“Wisdom and knowledge, as well as virtue, diffused generally among the body of the people being necessary for the preservation of their rights and liberties, and as these depend on spreading the opportunities and advantages of education in visionary parts of the country, and among the different orders of the people, it shall be the duty of legislators and magistrates in all future periods of this commonwealth to cherish the interests of literature and the sciences, and all seminaries of them, esp. the university at Cambridge, public schools, grammar schools in the towns; to encourage private societies and public institutions, rewards and immunities, for the promotion of agriculture, arts, sciences, commerce, trades, manufactures, and a natural history of the country; to countenance and inculcate the principles of humanity and general benevolence, public and private charity, industry and frugality, honesty and punctuality in their dealings, sincerity, good humor, and all social affections, and generous sentiments among the people.” (223)

Adams has no illusions about what determined the actions of nations. “It is interest alone which does it,” he had once told Congress, “. . . and it is interest alone which can be trusted.” (233)

In 1787 Adams published A Defence of the Constitutions of Government of the United States of America in which he continued to make his case for checks and balances in government. He said that the people of America now had “the best opportunity and the greatest trust in their hands” that Providence had given any since Adam and Eve. He stated that there must be three branches of government–executive, legislative, and judicial–and to achieve balance it was essential that it be a strong executive, a bicameral legislature, and an independent judiciary.” He said that the “people’s rights and liberties, and the democratical mixture in a constitution, can never be preserved without a strong executive, or, in other words, without separating the executive from the legislative power.” Still the legislative power was to be “naturally and necessarily sovereign and supreme over the executive.  (374-375)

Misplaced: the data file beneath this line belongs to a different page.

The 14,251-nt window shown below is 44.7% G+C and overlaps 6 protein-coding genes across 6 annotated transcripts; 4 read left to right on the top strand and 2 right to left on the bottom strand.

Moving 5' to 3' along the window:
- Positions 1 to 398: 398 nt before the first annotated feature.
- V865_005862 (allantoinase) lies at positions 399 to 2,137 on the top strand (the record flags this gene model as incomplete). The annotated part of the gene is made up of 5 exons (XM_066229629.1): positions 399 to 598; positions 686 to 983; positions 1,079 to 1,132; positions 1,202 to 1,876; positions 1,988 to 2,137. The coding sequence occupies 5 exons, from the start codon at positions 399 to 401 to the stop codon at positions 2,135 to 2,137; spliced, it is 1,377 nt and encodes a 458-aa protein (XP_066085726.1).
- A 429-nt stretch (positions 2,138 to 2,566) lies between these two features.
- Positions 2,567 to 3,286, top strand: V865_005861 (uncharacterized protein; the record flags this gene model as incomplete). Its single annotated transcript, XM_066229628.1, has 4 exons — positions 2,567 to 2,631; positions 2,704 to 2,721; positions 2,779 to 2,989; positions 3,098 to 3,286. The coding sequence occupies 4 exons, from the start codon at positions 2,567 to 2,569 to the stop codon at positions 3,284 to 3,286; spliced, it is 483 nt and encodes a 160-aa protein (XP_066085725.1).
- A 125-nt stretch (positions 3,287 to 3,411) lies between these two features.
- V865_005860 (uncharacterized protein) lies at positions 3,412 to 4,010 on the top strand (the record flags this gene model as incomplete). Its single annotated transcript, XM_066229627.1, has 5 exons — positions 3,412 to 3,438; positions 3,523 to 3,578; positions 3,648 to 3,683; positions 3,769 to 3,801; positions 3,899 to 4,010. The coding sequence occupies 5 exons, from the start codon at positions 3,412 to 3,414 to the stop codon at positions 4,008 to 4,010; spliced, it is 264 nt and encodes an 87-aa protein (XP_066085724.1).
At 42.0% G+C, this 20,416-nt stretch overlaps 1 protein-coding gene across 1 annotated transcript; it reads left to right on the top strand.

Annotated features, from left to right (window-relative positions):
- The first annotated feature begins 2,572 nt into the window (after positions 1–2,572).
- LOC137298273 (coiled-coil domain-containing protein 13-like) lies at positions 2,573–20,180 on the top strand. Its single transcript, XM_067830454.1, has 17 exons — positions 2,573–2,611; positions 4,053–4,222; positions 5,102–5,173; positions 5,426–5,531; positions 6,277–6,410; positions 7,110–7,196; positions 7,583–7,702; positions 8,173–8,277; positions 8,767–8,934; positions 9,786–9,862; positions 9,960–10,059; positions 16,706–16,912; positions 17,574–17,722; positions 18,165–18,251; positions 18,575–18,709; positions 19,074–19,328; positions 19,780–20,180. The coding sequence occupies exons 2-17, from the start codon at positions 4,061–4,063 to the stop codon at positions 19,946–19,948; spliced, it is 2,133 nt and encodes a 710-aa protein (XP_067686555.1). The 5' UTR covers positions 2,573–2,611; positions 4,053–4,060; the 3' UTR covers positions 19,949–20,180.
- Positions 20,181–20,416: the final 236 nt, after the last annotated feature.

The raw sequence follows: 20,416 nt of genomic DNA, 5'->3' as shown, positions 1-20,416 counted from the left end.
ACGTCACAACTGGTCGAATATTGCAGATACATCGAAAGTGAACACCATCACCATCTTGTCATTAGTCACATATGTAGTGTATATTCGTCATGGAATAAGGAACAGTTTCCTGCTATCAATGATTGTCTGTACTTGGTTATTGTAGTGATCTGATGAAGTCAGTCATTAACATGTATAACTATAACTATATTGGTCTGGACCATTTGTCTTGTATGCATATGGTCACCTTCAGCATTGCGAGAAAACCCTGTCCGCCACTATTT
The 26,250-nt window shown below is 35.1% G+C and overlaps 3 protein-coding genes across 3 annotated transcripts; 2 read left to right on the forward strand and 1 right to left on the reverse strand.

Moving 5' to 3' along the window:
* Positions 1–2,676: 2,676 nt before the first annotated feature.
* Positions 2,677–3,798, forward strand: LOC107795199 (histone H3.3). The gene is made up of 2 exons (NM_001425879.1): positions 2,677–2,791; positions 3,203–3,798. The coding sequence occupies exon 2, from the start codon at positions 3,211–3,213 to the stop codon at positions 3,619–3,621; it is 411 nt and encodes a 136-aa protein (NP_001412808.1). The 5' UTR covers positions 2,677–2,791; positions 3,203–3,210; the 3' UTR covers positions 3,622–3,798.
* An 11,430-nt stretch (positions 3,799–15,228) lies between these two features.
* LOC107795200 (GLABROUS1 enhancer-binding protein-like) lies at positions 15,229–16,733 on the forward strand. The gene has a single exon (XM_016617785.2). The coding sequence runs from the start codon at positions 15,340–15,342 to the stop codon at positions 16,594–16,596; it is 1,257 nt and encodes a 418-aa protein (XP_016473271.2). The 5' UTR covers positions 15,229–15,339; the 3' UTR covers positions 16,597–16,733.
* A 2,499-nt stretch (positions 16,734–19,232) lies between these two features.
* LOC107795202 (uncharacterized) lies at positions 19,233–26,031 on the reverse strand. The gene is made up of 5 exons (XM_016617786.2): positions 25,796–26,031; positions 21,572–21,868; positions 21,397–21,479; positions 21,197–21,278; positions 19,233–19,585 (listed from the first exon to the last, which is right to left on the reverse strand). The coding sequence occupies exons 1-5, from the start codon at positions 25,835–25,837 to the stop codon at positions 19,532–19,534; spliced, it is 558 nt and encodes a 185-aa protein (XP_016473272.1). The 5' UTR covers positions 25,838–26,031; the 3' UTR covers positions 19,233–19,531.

He opposed hereditary monarchy and hereditary aristocracy in American, as well as hereditary titles and distinctions of any kind. (375)